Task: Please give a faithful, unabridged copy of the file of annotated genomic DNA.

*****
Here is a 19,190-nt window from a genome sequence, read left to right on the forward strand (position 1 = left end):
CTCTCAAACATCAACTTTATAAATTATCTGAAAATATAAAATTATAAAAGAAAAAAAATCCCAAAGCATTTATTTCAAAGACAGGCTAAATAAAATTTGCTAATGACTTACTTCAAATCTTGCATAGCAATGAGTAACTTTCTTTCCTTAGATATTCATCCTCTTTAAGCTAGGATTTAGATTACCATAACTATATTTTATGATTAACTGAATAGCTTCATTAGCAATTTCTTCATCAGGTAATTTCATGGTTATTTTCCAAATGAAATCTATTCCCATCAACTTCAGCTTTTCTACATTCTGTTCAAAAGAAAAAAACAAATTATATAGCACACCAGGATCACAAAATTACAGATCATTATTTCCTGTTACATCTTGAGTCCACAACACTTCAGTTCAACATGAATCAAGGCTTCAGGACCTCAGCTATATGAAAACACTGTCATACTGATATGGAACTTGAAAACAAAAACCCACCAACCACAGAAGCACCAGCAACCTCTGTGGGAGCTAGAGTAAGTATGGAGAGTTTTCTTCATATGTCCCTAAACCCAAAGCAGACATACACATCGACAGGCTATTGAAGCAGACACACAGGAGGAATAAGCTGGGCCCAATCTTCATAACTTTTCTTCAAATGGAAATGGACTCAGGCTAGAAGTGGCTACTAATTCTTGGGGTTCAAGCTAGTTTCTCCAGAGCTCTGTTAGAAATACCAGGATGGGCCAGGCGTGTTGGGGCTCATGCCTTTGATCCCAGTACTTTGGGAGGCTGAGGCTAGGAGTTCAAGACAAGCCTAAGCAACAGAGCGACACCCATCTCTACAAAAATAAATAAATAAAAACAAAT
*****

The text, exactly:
Here is a 19,190-nt window from a genome sequence, read left to right on the forward strand (position 1 = left end):
CTCTCAAACATCAACTTTATAAATTATCTGAAAATATAAAATTATAAAAGAAAAAAAATCCCAAAGCATTTATTTCAAAGACAGGCTAAATAAAATTTGCTAATGACTTACTTCAAATCTTGCATAGCAATGAGTAACTTTCTTTCCTTAGATATTCATCCTCTTTAAGCTAGGATTTAGATTACCATAACTATATTTTATGATTAACTGAATAGCTTCATTAGCAATTTCTTCATCAGGTAATTTCATGGTTATTTTCCAAATGAAATCTATTCCCATCAACTTCAGCTTTTCTACATTCTGTTCAAAAGAAAAAAACAAATTATATAGCACACCAGGATCACAAAATTACAGATCATTATTTCCTGTTACATCTTGAGTCCACAACACTTCAGTTCAACATGAATCAAGGCTTCAGGACCTCAGCTATATGAAAACACTGTCATACTGATATGGAACTTGAAAACAAAAACCCACCAACCACAGAAGCACCAGCAACCTCTGTGGGAGCTAGAGTAAGTATGGAGAGTTTTCTTCATATGTCCCTAAACCCAAAGCAGACATACACATCGACAGGCTATTGAAGCAGACACACAGGAGGAATAAGCTGGGCCCAATCTTCATAACTTTTCTTCAAATGGAAATGGACTCAGGCTAGAAGTGGCTACTAATTCTTGGGGTTCAAGCTAGTTTCTCCAGAGCTCTGTTAGAAATACCAGGATGGGCCAGGCGTGTTGGGGCTCATGCCTTTGATCCCAGTACTTTGGGAGGCTGAGGCTAGGAGTTCAAGACAAGCCTAAGCAACAGAGCGACACCCATCTCTACAAAAATAAATAAATAAAAACAAAT